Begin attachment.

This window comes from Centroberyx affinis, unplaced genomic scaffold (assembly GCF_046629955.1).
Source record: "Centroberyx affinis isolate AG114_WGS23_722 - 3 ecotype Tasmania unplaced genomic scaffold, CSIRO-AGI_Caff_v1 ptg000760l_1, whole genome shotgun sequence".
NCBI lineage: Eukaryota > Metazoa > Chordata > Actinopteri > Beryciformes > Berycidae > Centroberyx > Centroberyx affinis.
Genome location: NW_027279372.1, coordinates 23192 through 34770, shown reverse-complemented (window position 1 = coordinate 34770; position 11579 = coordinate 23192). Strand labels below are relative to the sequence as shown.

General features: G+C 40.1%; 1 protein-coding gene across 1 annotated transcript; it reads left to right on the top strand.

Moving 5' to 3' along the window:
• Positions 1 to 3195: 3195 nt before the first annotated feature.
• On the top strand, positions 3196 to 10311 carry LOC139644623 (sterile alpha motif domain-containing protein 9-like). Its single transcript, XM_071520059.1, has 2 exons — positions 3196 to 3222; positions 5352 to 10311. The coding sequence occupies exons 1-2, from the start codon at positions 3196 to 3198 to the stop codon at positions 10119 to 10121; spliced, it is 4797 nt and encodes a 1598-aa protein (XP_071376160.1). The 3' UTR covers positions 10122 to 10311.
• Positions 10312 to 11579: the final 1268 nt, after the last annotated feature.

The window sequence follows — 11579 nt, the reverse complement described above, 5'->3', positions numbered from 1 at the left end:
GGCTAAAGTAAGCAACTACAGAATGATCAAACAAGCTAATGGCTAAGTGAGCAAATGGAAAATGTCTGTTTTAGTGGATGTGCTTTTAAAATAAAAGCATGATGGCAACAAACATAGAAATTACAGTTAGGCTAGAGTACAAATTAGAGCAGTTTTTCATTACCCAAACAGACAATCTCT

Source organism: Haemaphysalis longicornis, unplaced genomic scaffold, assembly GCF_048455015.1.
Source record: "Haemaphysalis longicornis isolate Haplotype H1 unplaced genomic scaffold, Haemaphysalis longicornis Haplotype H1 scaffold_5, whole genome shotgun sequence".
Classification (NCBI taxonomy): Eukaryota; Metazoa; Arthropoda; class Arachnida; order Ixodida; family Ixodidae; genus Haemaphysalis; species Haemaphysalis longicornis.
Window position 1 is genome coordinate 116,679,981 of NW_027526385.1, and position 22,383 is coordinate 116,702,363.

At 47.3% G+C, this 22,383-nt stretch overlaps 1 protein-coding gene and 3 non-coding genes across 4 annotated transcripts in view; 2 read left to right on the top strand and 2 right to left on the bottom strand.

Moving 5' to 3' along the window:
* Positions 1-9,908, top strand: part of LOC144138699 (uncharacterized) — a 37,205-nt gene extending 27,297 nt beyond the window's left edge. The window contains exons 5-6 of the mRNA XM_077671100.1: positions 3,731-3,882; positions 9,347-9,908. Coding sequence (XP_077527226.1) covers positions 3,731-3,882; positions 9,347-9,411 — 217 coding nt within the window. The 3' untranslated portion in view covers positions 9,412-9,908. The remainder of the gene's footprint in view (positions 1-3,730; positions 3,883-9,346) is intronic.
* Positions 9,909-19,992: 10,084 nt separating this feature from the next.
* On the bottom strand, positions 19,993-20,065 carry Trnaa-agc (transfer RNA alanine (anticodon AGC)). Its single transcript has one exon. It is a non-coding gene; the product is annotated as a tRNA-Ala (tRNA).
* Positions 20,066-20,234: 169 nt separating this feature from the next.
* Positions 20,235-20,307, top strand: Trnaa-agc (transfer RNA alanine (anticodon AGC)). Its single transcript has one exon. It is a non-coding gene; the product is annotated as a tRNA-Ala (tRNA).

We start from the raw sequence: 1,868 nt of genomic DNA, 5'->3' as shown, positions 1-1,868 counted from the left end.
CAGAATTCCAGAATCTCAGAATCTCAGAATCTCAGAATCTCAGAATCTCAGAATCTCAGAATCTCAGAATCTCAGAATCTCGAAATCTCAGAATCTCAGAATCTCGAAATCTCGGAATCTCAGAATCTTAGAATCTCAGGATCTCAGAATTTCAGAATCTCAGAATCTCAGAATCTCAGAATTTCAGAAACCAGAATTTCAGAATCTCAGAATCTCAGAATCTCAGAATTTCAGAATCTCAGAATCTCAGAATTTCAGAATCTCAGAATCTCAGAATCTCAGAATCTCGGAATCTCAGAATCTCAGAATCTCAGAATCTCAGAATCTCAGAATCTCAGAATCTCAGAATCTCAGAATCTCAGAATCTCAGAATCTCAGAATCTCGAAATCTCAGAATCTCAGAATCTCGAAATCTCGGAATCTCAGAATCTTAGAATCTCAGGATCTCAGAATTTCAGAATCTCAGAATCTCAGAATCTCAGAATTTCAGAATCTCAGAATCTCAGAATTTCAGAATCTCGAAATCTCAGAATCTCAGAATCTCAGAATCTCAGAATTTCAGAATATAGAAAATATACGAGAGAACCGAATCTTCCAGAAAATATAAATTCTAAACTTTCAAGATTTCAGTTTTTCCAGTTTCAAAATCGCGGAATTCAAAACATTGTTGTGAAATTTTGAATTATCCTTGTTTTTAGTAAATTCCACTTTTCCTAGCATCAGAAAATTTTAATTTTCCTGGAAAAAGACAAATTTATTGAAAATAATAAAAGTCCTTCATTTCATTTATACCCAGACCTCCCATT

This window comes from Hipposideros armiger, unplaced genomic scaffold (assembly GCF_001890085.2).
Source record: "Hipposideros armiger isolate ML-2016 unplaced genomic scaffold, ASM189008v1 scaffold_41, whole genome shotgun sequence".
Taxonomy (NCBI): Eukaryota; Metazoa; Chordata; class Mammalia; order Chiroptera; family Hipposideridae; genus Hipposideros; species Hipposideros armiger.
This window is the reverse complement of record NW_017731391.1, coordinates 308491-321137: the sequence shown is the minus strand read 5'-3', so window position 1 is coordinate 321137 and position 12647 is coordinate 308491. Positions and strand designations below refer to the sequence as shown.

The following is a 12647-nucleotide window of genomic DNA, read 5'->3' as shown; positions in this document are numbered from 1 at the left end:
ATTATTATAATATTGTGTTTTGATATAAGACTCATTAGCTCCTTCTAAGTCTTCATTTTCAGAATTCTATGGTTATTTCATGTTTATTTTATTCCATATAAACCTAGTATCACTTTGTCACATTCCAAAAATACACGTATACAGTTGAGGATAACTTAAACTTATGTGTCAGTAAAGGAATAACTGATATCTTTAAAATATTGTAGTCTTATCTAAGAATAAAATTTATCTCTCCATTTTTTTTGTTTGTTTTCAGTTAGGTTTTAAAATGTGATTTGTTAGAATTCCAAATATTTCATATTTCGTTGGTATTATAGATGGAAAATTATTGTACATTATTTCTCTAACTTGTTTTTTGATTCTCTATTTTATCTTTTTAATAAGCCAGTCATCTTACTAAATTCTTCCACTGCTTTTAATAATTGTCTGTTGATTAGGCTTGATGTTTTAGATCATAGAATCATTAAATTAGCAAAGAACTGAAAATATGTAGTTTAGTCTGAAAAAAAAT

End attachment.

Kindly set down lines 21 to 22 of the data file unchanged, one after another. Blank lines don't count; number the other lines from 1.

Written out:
* Positions 20,066-20,234: 169 nt separating this feature from the next.
* Positions 20,235-20,307, top strand: Trnaa-agc (transfer RNA alanine (anticodon AGC)). Its single transcript has one exon. It is a non-coding gene; the product is annotated as a tRNA-Ala (tRNA).